one 80 words shelby creasman 1 B u s i n e s s F i n a n c e

one 80 words shelby creasman 1 B u s i n e s s F i n a n c e

respond to each one 80 words

Shelby Creasman

1. I believe employers use different strategies and approaches to employee benefits because of the different cost factors that go into it. Health care is one of the costliest benefits so it depends on the employers budgets.

2. Some other factors that influence employers benefits choices include competition, it’s crucial for companies to stay on top of their competitors by providing the best benefits they can while still staying afloat. Having costly benefits helps attract new employees as well as retain the talented and well-experienced employees. This also depends on the size of the company and how many employees the plan on retaining.

3. Workforce demographics come into place with benefits. Depending on the industry and size of company, it can be beneficial to focus on certain benefits over others because it is what that group of employees truly focuses on and help retain these employees because the benefits are worth it.

4. I believe the factors that influence employer benefits strategies are cyclical. If a company is experiencing a lack of employees, that’s when they offer “hard to pass up” benefits in order to attract new employees and keep them motivated to work for them.

immy Stempien

!. Benefit needs, especially healthcare can vary greatly company to company, theres no one fits all formula thats will suit the needs and risk of everyone.

2. A satisfied and fulfilled employee is a good employee. Better benefits may serve to effectively retain employees in some situation, making it worth its costs.

3. as mentioned every job and individual differs greatly, a road worker has higher health risks and premiums likely than an accountant who works from home or an office,

4. There are for sure many jobs and industries in a cyclical setup, think seasonal holiday stores, teachers, pools/ recreation, amusement parks (up north anyway),

Olivia Miller-Caron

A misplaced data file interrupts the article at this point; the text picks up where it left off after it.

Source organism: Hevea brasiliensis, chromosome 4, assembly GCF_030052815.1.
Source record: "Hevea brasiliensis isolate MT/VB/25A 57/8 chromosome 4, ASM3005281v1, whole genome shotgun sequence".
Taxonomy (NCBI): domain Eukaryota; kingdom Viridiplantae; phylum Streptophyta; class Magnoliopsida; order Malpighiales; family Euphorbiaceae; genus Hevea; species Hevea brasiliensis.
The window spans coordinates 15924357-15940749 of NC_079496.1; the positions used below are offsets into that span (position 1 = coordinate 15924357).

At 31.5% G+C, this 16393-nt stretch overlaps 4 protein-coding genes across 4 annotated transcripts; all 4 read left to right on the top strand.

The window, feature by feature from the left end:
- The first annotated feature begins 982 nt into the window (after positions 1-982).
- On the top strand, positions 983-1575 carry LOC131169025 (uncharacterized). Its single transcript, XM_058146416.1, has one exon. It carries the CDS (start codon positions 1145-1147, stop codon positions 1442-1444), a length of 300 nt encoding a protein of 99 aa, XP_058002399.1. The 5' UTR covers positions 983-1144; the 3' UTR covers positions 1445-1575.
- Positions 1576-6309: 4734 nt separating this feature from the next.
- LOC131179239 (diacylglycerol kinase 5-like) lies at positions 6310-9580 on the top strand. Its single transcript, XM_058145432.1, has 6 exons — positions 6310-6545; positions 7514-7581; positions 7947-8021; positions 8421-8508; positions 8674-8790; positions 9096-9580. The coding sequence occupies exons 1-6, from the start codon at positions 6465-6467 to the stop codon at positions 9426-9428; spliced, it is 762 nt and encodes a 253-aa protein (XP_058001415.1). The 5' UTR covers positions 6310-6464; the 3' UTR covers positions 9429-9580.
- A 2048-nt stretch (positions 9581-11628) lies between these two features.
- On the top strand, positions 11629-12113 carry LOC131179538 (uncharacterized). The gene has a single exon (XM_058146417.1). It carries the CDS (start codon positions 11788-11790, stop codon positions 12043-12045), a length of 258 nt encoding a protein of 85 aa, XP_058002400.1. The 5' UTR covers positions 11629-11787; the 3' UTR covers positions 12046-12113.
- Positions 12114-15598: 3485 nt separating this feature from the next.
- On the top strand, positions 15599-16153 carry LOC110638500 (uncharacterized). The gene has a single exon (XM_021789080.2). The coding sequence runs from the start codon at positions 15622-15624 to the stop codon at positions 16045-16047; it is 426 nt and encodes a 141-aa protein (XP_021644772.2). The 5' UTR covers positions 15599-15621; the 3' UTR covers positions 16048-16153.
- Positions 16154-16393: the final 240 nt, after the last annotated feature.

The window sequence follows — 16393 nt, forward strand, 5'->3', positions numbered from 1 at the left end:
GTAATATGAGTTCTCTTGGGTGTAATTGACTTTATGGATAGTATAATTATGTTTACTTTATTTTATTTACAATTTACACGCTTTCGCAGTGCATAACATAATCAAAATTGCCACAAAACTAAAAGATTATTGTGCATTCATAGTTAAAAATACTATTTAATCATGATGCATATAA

I think that employers have different approaches to benefits based off of their business plans and their level of competition in the job market. For example, a really healthy company might push for insurance benefits and higher premium plans, as well as encourage incentives to lower the deduction of it from their paycheck (for example: my mom is a nurse and at her job if she runs tests and they find she is not a smoker, has normal blood sugar and even if she makes certain steps monthly on her fitbit, she has a lower cost). If there is a company that is more customer service/ family based, they will have more benefits to promote you and make you want to participate in their beliefs (for example: Publix has a benefit where only employees can buy stock). These benefits might also change with employee demographics. Although it is good to have a diverse set of employees, some jobs attract certain employees. For example, tech jobs like Google have more young people apart of their company so when it comes to attracting talent, they might not have to worry about having really good health insurance plans because (lets be honest) a lot of young people do not look for that, while another company like Disney have a more family oriented environment so it would be more inclined to have good health insurance. There is a potential of employer benefit strategies being cyclical due to a change in job demands. If there is a low demand for a certain type of job, meaning there is no need to hire more people, they might have fewer or worse benefits than those who need people to come.

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